Under Social Services Law §379(1), a certificate or license to receive, board or keep any child and/or minor under the age of eighteen years “may be revoked for cause by the authorized agency or the commissioner of social services by which it was issued and may be revoked for cause by the commissioner.”

In the event the agency denies certification of the foster parents or decertifies them, the foster parents may appeal the denial to certify or decertify. The appeal is directly to the Supreme Court by way of an Article 78 proceeding by filing a Notice of Petition and a Petition alleging abuse of discretion. Carried, Practice Commentaries, McKinney’s Cons Laws of N.Y. Book 52A, Social Services §377 (2010).

It appears from the parties’ submissions that respondent complied with the procedure governing non-renewal or revocation of a certificate or letter of approval set forth in 18 NYCRR § 443.11(a) and (b) which includes:

(a) (1) advising the foster parents before the expiration date of the certificate or letter of approval foster parents must be advised that the agency does not plan to renew the certificate or approval; (2) non-renewal or revocation of a certified or approved foster parent may be based upon such factors as failure to meet one or more of the criteria for certification or approval set forth in this Part or upon lack of need for a foster home with its particular characteristics; (3) the reasons for non-renewal or revocation must be specified in a letter postmarked at least 20 days before the expiration date or the decertification date of the certificate or approval.

(b) the agency is required to arrange for the foster parent or relative foster parent to meet with an official of the agency to review the decision and the reasons for the agency decision.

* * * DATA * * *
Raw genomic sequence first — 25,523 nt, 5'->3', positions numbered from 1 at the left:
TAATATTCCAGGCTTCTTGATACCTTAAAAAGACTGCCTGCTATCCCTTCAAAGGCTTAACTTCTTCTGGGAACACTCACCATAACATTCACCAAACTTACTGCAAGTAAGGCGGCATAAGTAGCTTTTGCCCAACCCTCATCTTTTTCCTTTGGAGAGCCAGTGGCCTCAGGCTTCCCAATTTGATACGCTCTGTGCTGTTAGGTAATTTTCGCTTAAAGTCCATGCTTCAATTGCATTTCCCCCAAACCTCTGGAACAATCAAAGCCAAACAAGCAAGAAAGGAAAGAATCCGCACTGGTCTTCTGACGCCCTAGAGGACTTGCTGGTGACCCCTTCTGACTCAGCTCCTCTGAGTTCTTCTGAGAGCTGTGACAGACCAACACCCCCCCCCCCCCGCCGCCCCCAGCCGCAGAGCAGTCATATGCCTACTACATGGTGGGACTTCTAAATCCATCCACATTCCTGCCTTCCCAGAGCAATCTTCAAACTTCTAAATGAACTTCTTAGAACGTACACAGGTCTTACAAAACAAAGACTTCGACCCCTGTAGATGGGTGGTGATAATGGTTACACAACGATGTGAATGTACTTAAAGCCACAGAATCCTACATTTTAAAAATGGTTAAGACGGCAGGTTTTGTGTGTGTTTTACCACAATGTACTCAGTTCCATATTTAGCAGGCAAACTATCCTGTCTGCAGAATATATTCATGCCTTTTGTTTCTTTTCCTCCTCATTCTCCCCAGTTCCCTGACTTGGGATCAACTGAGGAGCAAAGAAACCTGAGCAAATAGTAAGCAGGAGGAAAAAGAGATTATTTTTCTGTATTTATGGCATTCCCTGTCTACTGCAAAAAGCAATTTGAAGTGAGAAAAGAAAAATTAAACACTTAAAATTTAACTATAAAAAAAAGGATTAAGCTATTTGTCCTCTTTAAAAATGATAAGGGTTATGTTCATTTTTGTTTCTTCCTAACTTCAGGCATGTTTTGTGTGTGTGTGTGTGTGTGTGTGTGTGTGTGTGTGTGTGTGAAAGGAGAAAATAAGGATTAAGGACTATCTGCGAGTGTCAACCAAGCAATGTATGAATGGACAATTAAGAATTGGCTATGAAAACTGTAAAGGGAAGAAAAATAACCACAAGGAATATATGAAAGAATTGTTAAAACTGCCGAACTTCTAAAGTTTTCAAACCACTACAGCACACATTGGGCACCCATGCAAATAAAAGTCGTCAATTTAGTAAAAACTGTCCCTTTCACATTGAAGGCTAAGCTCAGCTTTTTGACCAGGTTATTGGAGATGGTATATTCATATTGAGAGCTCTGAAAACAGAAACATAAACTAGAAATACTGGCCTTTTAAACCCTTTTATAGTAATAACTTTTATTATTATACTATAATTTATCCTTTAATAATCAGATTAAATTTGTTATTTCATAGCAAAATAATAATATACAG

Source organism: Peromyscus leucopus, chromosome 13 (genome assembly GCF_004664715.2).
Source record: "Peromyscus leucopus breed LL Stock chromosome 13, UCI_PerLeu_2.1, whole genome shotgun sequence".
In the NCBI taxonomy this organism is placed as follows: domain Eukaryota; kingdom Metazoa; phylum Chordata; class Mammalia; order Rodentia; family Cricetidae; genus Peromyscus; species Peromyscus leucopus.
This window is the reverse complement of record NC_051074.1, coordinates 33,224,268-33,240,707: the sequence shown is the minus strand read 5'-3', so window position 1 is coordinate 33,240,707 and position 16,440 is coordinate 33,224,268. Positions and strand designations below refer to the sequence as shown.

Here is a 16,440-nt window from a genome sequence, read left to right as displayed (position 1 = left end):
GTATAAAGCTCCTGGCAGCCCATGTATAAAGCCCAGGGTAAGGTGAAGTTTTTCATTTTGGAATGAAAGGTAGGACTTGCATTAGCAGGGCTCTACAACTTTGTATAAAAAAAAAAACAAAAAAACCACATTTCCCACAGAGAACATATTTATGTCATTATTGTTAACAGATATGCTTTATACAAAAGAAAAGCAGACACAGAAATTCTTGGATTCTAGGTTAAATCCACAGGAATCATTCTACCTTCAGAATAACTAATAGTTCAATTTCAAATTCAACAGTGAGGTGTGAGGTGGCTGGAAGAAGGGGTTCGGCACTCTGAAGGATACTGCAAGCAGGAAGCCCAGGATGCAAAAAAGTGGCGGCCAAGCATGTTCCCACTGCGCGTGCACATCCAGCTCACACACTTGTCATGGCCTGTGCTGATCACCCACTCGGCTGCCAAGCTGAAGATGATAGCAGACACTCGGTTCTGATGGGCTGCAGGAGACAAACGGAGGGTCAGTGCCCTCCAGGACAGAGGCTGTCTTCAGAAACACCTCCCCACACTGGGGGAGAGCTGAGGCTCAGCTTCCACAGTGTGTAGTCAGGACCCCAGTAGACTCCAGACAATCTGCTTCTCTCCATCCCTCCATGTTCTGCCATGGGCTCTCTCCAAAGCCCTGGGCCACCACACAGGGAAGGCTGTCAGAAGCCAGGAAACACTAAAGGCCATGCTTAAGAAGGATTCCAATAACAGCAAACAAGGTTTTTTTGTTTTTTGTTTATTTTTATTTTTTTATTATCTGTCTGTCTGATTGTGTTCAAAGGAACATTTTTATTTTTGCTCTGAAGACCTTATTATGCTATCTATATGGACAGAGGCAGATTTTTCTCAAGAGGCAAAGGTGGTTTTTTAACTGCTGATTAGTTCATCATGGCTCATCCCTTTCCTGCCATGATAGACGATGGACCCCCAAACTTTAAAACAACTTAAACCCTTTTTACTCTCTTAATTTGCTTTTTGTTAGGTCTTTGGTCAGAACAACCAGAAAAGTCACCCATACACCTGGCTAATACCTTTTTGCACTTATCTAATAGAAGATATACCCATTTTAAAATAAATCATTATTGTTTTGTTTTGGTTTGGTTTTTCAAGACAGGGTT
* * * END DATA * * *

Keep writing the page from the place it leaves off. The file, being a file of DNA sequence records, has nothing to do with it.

Public welfare agencies such as respondent are accorded wide discretion in the discharge of their duties. No provision of the Social Services Law, however, restricts the exercise of respondent’s discretion in determining the proper placement of children in a particular foster home. In this regard, Social Services Law §378(5) provides that: “the department shall establish and may alter or amend regulations governing the issuing and revocation of such licenses and certificates [to receive, board or keep any child and/or minor] and prescribing standards, records, accommodations and equipment for the care of children and/or minors received under such licenses and certificates.”

According to the affidavit of the Director of Services to the Children Unit of the Nassau County Department of Social Services, the Nassau County Department of Social Services had no foster children in petitioners’ foster home when respondent chose to close the home. Although the Department had a contract with respondent SCO, it avers that it had no role or responsibility in said respondent’s decision to close petitioners’ foster home and generally has no input on the closure of any voluntary agency’s foster home with which it had contracts. According to the affidavit, Matthew Phillips was placed in petitioners’ home during the period June 26, 2009 through Jan. 16, 2010.

The Court finds that under the circumstances extant, respondent SCO’s decision to close petitioners’ foster home was not arbitrary, capricious or an abuse of discretion given the respondent’s duty to comply with all certification and approval requirements set forth in 18 NYCRR Part 443 and to approve or deny applications for certification as a foster home. 18 NYCRR §443.2.

Petitioners’ application pursuant to CPLR Article 78, inter alia, to annul the determination of respondent SCO which resulted in the closing of petitioners’ home as a foster care home is denied and the petition is hereby dismissed.

Motion by respondent SCO to dismiss the proceeding on the grounds that petitioners have failed to join a necessary party is denied as moot. In any event, the Nassau County Department of Social Service is not an indispensable party to this proceeding. This is not a situation in which complete relief cannot be accorded the parties to this action in the absence of Nassau County Department of Social Services or in which said Department may be inequitably affected by judgment rendered. CPLR 1001. The dispute at issue involves the decision rendered by respondent SCO pursuant to its statutory and regulatory authority in which the Department attests it played no part.

Stephen Bilkis and Associates works tirelessly to help clients in their legal battle involving family-related disputes. For more legal information on the intended case to be filed, visit their offices located around New York Metropolitan for free legal consultation.

Contact Information